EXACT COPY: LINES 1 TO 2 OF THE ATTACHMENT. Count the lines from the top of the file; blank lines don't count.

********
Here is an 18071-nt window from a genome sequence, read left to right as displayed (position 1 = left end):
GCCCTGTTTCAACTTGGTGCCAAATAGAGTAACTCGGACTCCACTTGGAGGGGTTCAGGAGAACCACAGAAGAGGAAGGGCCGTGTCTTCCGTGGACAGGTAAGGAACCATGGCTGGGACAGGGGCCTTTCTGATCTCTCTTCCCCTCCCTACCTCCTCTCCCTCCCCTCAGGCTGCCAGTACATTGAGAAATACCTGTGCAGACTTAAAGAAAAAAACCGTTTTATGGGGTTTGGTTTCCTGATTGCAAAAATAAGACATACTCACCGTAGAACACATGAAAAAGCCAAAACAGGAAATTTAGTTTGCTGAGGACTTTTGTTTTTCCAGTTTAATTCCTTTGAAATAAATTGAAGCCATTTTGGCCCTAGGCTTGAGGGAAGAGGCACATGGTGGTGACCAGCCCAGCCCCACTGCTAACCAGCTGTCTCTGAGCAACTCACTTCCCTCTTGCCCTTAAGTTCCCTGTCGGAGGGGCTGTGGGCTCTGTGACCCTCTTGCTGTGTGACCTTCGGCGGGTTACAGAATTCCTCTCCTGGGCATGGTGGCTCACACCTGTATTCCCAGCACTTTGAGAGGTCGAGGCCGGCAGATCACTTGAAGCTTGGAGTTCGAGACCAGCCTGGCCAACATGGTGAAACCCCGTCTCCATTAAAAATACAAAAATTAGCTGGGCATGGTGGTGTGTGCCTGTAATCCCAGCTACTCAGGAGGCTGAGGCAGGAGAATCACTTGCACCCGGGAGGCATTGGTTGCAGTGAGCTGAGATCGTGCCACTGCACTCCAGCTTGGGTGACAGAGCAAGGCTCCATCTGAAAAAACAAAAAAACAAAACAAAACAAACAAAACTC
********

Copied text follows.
Here is an 18071-nt window from a genome sequence, read left to right as displayed (position 1 = left end):
GCCCTGTTTCAACTTGGTGCCAAATAGAGTAACTCGGACTCCACTTGGAGGGGTTCAGGAGAACCACAGAAGAGGAAGGGCCGTGTCTTCCGTGGACAGGTAAGGAACCATGGCTGGGACAGGGGCCTTTCTGATCTCTCTTCCCCTCCCTACCTCCTCTCCCTCCCCTCAGGCTGCCAGTACATTGAGAAATACCTGTGCAGACTTAAAGAAAAAAACCGTTTTATGGGGTTTGGTTTCCTGATTGCAAAAATAAGACATACTCACCGTAGAACACATGAAAAAGCCAAAACAGGAAATTTAGTTTGCTGAGGACTTTTGTTTTTCCAGTTTAATTCCTTTGAAATAAATTGAAGCCATTTTGGCCCTAGGCTTGAGGGAAGAGGCACATGGTGGTGACCAGCCCAGCCCCACTGCTAACCAGCTGTCTCTGAGCAACTCACTTCCCTCTTGCCCTTAAGTTCCCTGTCGGAGGGGCTGTGGGCTCTGTGACCCTCTTGCTGTGTGACCTTCGGCGGGTTACAGAATTCCTCTCCTGGGCATGGTGGCTCACACCTGTATTCCCAGCACTTTGAGAGGTCGAGGCCGGCAGATCACTTGAAGCTTGGAGTTCGAGACCAGCCTGGCCAACATGGTGAAACCCCGTCTCCATTAAAAATACAAAAATTAGCTGGGCATGGTGGTGTGTGCCTGTAATCCCAGCTACTCAGGAGGCTGAGGCAGGAGAATCACTTGCACCCGGGAGGCATTGGTTGCAGTGAGCTGAGATCGTGCCACTGCACTCCAGCTTGGGTGACAGAGCAAGGCTCCATCTGAAAAAACAAAAAAACAAAACAAAACAAACAAAACTC